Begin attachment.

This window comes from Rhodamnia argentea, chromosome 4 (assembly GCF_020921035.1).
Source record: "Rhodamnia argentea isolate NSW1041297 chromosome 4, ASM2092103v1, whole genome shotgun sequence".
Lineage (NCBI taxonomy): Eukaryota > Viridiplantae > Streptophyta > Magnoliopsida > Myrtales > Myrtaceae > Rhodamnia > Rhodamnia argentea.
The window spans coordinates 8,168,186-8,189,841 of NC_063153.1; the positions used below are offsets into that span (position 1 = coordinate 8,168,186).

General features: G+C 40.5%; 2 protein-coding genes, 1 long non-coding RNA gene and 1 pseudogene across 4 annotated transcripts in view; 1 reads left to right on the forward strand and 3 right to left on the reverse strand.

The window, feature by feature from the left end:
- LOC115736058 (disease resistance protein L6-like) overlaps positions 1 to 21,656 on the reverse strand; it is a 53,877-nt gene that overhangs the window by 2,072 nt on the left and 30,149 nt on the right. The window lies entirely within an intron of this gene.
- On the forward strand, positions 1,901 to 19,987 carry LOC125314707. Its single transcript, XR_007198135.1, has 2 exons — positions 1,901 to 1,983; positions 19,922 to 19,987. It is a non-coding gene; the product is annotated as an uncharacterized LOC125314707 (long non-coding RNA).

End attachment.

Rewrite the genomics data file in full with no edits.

This window comes from Rhodamnia argentea, chromosome 4 (assembly GCF_020921035.1).
Source record: "Rhodamnia argentea isolate NSW1041297 chromosome 4, ASM2092103v1, whole genome shotgun sequence".
Lineage (NCBI taxonomy): Eukaryota > Viridiplantae > Streptophyta > Magnoliopsida > Myrtales > Myrtaceae > Rhodamnia > Rhodamnia argentea.
The window spans coordinates 8,168,186-8,189,841 of NC_063153.1; the positions used below are offsets into that span (position 1 = coordinate 8,168,186).

General features: G+C 40.5%; 2 protein-coding genes, 1 long non-coding RNA gene and 1 pseudogene across 4 annotated transcripts in view; 1 reads left to right on the forward strand and 3 right to left on the reverse strand.

The window, feature by feature from the left end:
- LOC115736058 (disease resistance protein L6-like) overlaps positions 1 to 21,656 on the reverse strand; it is a 53,877-nt gene that overhangs the window by 2,072 nt on the left and 30,149 nt on the right. The window lies entirely within an intron of this gene.
- On the forward strand, positions 1,901 to 19,987 carry LOC125314707. Its single transcript, XR_007198135.1, has 2 exons — positions 1,901 to 1,983; positions 19,922 to 19,987. It is a non-coding gene; the product is annotated as an uncharacterized LOC125314707 (long non-coding RNA).